Paul Knoepfler is a stem-cell biologist at the University of California at Davis and writes about innovative science at the Niche. His most recent book is “GMO Sapiens: The Life-Changing Science of Designer Babies.” You can watch his TED talk on that topic here and find him on Twitter: @pknoepfler.
A new study out of California unsettled a lot of people last week after revealing that scientists had, for the first time, made part-human, part-pig embryos — referred to as “chimeras.” That should be expected: The debate over the technology is a mixed bag of difficult issues not unlike the fire-breathing hybrid Chimera from Greek mythology.
But on balance, the promise of this biotechnology should outweigh our fears and ethical questions. Chimeras could be a game-changer in terms of organ transplants in coming decades, and for that reason, scientists should carefully proceed with the research.
More than 100,000 people in the United States currently sit on organ waiting lists, struggling to stay alive long enough to get a new liver or kidney. With few realistic alternatives to the limited supply of cadaver-based transplants, about 22 Americans die each day. Hundreds more die daily at the global level.
Our recent renaissance of cutting-edge biotechnologies — particularly based on the utilization of pluripotent stem cells — gives real hope for these people in need of transplants. What exactly is a human chimera? It’s a mixture of a small number of human cells within an otherwise predominantly animal embryo, such as a pig. The hope is that, if allowed to grow, a chimera embryo would develop entirely as animal except for one harvestable organ that is human. It might even be possible for that organ to be produced from the patient’s own stem cells, making it a perfect match.
In the past, other researchers have made similar chimeric embryos, mixing human stem cells with mouse cells. But a mouse-size kidney or liver — even if made of human cells — cannot help a human, because these organs would be about the size of a small kidney bean. Pigs, on the other hand, are relatively closer to humans on the evolutionary tree, perhaps bringing us a small step closer to actual clinical use.
Even so, there’s a long road ahead. The California researchers found that many of the human-pig chimeric embryos did not grow properly. And even if organs in pig chimeras ended up 100 percent human at a cellular level, they are certain to contain other factors — such as pig proteins — that could spark a patient immune reaction leading to organ rejection. Still, every cutting-edge biomedical technology faces technical obstacles at first, and there is a good chance that researchers might overcome these hurdles in the future.
It’s understandable if people imagined full-grown, human-pig creatures when reading about this new research. In reality, though, the chimeras produced were only embryos — just tiny collections of cells. If the technology progresses further, chimeras would have to be taken to term or near-term before full-size organs could be harvested. Inevitably that means there may be large chimeras produced and photographed for the world to see; but remember, these animals wouldn’t look any different from ordinary animals, because only a single organ would be human.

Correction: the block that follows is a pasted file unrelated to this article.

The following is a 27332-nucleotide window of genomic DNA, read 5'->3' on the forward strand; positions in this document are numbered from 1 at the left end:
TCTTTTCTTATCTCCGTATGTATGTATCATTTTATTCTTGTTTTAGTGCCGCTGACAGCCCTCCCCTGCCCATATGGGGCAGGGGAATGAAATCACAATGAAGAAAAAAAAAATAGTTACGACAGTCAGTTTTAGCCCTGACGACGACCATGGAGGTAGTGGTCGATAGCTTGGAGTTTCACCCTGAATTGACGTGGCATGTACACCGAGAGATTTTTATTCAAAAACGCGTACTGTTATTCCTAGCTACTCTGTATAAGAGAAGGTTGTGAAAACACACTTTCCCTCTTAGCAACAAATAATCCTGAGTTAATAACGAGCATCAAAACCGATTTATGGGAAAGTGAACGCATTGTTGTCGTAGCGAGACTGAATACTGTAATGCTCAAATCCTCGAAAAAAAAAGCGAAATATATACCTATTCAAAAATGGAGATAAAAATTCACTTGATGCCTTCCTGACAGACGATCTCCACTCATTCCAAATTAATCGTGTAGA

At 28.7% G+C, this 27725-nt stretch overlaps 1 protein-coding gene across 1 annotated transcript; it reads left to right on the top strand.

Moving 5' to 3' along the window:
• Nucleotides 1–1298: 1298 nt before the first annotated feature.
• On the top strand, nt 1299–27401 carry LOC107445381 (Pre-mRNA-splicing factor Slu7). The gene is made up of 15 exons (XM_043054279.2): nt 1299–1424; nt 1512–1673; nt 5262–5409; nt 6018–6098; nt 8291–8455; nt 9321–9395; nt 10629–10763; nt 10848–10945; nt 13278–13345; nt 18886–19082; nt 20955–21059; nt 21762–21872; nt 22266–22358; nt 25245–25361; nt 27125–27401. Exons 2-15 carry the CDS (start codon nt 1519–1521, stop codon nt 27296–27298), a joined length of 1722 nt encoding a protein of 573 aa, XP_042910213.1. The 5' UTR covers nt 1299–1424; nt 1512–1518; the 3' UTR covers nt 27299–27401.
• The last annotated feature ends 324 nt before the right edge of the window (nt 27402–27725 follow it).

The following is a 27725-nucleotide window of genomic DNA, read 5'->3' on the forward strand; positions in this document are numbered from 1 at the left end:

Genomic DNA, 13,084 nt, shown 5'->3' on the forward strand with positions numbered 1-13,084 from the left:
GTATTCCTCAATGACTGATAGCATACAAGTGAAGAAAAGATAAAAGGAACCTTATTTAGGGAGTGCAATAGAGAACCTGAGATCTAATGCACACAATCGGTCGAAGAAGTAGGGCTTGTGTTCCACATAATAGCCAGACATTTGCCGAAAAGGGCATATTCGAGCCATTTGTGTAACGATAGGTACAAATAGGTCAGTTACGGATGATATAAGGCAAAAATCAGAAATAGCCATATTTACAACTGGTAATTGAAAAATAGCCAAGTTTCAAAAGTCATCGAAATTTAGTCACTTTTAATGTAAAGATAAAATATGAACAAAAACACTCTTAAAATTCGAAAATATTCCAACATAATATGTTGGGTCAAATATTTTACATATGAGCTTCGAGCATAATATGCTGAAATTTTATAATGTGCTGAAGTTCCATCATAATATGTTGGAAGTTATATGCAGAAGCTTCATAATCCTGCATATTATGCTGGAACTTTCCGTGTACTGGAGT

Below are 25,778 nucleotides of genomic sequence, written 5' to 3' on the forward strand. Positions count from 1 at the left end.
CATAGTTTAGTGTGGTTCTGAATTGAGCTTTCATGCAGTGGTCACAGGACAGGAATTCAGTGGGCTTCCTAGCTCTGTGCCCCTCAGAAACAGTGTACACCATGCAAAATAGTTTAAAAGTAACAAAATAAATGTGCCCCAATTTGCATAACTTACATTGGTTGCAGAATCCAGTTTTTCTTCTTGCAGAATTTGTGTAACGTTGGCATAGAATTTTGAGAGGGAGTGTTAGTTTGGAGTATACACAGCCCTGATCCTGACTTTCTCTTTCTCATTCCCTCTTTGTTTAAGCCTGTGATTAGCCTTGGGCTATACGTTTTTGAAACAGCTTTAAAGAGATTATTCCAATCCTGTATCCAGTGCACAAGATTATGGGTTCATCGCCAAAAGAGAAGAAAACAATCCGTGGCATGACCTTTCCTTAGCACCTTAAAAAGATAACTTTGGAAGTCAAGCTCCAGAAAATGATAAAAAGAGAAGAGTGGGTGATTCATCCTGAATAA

Animal rights advocates were quick to raise ethical questions: Should we allow chimeric pigs to be used as a biomedical incubator of sorts and then sacrificed to obtain a human organ? But this ignores the fact that people are eating billions of animals each year.
Tougher questions focus on the human side of chimeras and include the dilemma of what makes an animal a human in terms of cells. How many human cells within a chimera overall would make that chimera too close to a human being? How many human brain cells and in particular neurons in a human-pig chimera would be too many? What should we do if a human-pig chimera accidentally ended up with an abundance of human cells in its brain? What if a human-pig chimera made human sperm or eggs?
Fortunately, there are some simple technological answers to many of these questions. We could agree, for example, to prevent all chimeras from being born. We could also use animals that are sterile as the basis for making chimeras and closely monitor human cell numbers in chimeras (including in the brain) during early research studies. We could also ban organ production if human-cell levels consistently fall outside acceptable parameters.
Overall, though, the global shortage of organs for transplants is too urgent a problem to refuse to explore innovative solutions. We should pursue more human-chimera technology while from the start acknowledging and addressing the important bioethical considerations it faces. We should also carefully plan outreach efforts to the public as the technology advances.
Human chimeras not only have potential to address the organ shortage; they also could educate us about unexplored questions of human development. Groundbreaking biomedical technologies might be unnerving, but they have real potential to positively change our world.